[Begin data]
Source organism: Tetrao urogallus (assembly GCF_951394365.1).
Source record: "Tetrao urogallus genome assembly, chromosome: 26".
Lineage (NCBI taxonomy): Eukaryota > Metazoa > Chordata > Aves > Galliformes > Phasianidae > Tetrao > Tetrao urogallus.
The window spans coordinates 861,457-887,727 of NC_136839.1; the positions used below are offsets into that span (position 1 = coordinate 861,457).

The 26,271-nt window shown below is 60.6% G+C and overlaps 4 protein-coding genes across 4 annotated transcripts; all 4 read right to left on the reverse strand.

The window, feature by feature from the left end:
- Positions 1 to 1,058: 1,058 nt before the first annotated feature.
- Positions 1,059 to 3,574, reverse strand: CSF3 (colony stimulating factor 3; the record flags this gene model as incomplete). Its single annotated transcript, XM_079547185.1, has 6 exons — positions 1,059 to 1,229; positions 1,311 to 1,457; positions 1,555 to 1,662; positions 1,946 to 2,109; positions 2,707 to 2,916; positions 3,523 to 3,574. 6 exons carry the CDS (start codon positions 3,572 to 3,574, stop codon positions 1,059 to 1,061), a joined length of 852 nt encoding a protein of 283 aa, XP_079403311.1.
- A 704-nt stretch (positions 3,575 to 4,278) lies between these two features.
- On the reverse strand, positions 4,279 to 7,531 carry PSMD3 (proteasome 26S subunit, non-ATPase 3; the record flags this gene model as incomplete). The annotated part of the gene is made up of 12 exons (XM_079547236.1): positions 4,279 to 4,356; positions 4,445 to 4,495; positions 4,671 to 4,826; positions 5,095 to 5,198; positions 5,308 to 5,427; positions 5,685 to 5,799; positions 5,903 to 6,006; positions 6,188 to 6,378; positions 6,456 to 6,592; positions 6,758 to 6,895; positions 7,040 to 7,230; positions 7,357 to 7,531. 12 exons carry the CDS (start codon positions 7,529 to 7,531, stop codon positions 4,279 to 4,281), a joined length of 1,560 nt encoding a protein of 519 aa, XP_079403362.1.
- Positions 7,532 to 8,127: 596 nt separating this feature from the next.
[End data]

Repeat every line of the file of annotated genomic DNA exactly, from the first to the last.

Source organism: Tetrao urogallus (assembly GCF_951394365.1).
Source record: "Tetrao urogallus genome assembly, chromosome: 26".
Lineage (NCBI taxonomy): Eukaryota > Metazoa > Chordata > Aves > Galliformes > Phasianidae > Tetrao > Tetrao urogallus.
The window spans coordinates 861,457-887,727 of NC_136839.1; the positions used below are offsets into that span (position 1 = coordinate 861,457).

The 26,271-nt window shown below is 60.6% G+C and overlaps 4 protein-coding genes across 4 annotated transcripts; all 4 read right to left on the reverse strand.

The window, feature by feature from the left end:
- Positions 1 to 1,058: 1,058 nt before the first annotated feature.
- Positions 1,059 to 3,574, reverse strand: CSF3 (colony stimulating factor 3; the record flags this gene model as incomplete). Its single annotated transcript, XM_079547185.1, has 6 exons — positions 1,059 to 1,229; positions 1,311 to 1,457; positions 1,555 to 1,662; positions 1,946 to 2,109; positions 2,707 to 2,916; positions 3,523 to 3,574. 6 exons carry the CDS (start codon positions 3,572 to 3,574, stop codon positions 1,059 to 1,061), a joined length of 852 nt encoding a protein of 283 aa, XP_079403311.1.
- A 704-nt stretch (positions 3,575 to 4,278) lies between these two features.
- On the reverse strand, positions 4,279 to 7,531 carry PSMD3 (proteasome 26S subunit, non-ATPase 3; the record flags this gene model as incomplete). The annotated part of the gene is made up of 12 exons (XM_079547236.1): positions 4,279 to 4,356; positions 4,445 to 4,495; positions 4,671 to 4,826; positions 5,095 to 5,198; positions 5,308 to 5,427; positions 5,685 to 5,799; positions 5,903 to 6,006; positions 6,188 to 6,378; positions 6,456 to 6,592; positions 6,758 to 6,895; positions 7,040 to 7,230; positions 7,357 to 7,531. 12 exons carry the CDS (start codon positions 7,529 to 7,531, stop codon positions 4,279 to 4,281), a joined length of 1,560 nt encoding a protein of 519 aa, XP_079403362.1.
- Positions 7,532 to 8,127: 596 nt separating this feature from the next.